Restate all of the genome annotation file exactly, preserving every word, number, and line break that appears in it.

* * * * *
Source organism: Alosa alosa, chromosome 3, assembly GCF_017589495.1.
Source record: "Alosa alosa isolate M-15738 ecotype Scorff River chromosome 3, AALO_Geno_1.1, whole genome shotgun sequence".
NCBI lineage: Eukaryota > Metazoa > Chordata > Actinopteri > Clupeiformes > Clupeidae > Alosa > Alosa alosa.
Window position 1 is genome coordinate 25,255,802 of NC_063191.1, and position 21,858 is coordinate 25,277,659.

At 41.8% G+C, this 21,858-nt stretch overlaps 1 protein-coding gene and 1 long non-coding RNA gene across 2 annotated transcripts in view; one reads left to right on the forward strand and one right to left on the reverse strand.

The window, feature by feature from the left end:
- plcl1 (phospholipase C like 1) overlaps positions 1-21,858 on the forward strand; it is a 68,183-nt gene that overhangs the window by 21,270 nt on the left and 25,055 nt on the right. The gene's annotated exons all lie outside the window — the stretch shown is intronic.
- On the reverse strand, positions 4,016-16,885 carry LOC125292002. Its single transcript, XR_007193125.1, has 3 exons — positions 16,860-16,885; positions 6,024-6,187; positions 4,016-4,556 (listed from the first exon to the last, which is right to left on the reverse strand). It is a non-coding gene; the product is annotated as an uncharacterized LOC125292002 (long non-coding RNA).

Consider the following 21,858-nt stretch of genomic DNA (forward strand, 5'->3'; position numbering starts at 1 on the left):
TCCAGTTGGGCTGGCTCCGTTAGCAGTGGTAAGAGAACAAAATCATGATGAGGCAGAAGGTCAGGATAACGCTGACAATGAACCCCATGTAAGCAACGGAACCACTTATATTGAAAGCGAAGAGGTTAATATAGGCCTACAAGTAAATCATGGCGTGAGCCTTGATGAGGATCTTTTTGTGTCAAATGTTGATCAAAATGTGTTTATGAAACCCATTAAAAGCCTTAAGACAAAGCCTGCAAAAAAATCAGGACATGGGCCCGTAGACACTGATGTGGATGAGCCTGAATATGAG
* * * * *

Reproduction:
Source organism: Alosa alosa, chromosome 3, assembly GCF_017589495.1.
Source record: "Alosa alosa isolate M-15738 ecotype Scorff River chromosome 3, AALO_Geno_1.1, whole genome shotgun sequence".
NCBI lineage: Eukaryota > Metazoa > Chordata > Actinopteri > Clupeiformes > Clupeidae > Alosa > Alosa alosa.
Window position 1 is genome coordinate 25,255,802 of NC_063191.1, and position 21,858 is coordinate 25,277,659.

At 41.8% G+C, this 21,858-nt stretch overlaps 1 protein-coding gene and 1 long non-coding RNA gene across 2 annotated transcripts in view; one reads left to right on the forward strand and one right to left on the reverse strand.

The window, feature by feature from the left end:
- plcl1 (phospholipase C like 1) overlaps positions 1-21,858 on the forward strand; it is a 68,183-nt gene that overhangs the window by 21,270 nt on the left and 25,055 nt on the right. The gene's annotated exons all lie outside the window — the stretch shown is intronic.
- On the reverse strand, positions 4,016-16,885 carry LOC125292002. Its single transcript, XR_007193125.1, has 3 exons — positions 16,860-16,885; positions 6,024-6,187; positions 4,016-4,556 (listed from the first exon to the last, which is right to left on the reverse strand). It is a non-coding gene; the product is annotated as an uncharacterized LOC125292002 (long non-coding RNA).

Consider the following 21,858-nt stretch of genomic DNA (forward strand, 5'->3'; position numbering starts at 1 on the left):
TCCAGTTGGGCTGGCTCCGTTAGCAGTGGTAAGAGAACAAAATCATGATGAGGCAGAAGGTCAGGATAACGCTGACAATGAACCCCATGTAAGCAACGGAACCACTTATATTGAAAGCGAAGAGGTTAATATAGGCCTACAAGTAAATCATGGCGTGAGCCTTGATGAGGATCTTTTTGTGTCAAATGTTGATCAAAATGTGTTTATGAAACCCATTAAAAGCCTTAAGACAAAGCCTGCAAAAAAATCAGGACATGGGCCCGTAGACACTGATGTGGATGAGCCTGAATATGAG